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Smith v. Zimbalist - 2 Cal. App. 2d 324, 38 P.2d 170 (1934)

Rule:

The description in a bill of parcels or salenote of the thing sold amounts to a warranty on the part of the seller that the subject-matter of the sale conforms to such description.

Facts:

Defendant Buyer purchased from plaintiff Seller two violins that both parties thought to be a Stradivarius and Guarnerius. The Seller sued the Buyer to recover the unpaid balance of the purchase price of the two violins (about $6,000) when he discovered that the violins were cheap imitations worth about $300. The trial court found that the transaction was the result of a mutual mistake and that Seller was not entitled to recover.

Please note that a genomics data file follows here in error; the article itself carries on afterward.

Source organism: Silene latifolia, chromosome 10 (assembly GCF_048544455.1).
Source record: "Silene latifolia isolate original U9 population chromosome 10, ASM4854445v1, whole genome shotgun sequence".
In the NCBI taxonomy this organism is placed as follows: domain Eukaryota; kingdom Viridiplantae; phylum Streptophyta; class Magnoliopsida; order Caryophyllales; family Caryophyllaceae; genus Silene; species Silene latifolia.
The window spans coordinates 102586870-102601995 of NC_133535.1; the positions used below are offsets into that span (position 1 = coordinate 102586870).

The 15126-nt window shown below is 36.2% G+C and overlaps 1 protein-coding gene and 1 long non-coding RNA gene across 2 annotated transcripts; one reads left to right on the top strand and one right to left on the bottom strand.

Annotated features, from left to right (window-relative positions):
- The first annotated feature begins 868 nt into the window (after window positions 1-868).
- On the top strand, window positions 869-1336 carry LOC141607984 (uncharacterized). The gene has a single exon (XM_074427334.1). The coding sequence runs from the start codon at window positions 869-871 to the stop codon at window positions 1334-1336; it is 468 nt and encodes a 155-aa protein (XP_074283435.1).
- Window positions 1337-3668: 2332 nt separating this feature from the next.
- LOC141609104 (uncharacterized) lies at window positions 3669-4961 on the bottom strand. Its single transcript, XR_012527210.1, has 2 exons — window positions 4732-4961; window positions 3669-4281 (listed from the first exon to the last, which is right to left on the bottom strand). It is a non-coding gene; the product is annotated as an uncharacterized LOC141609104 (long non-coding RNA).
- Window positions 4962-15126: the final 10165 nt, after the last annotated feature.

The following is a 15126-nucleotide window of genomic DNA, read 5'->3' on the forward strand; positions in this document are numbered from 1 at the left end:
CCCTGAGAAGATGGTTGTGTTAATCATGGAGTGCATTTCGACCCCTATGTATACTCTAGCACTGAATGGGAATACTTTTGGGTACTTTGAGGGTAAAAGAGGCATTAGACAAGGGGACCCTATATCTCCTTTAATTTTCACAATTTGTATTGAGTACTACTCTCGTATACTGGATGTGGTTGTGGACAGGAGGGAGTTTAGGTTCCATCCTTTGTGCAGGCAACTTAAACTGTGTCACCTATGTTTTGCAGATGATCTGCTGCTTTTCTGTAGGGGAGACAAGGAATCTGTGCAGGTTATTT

Issue:

Was the seller entitled to recover balance of contract price for purchase of two violins?

Answer:

No

Conclusion:

The court held that the strict rule of caveat emptor did not apply to the facts of this case because each of the parties was honestly mistaken with reference to the subject matter of the contract. The court concluded that the description of the violins in the bill of sale amounted to a warranty on the part of seller that the subject-matter of the sale conformed to such description.

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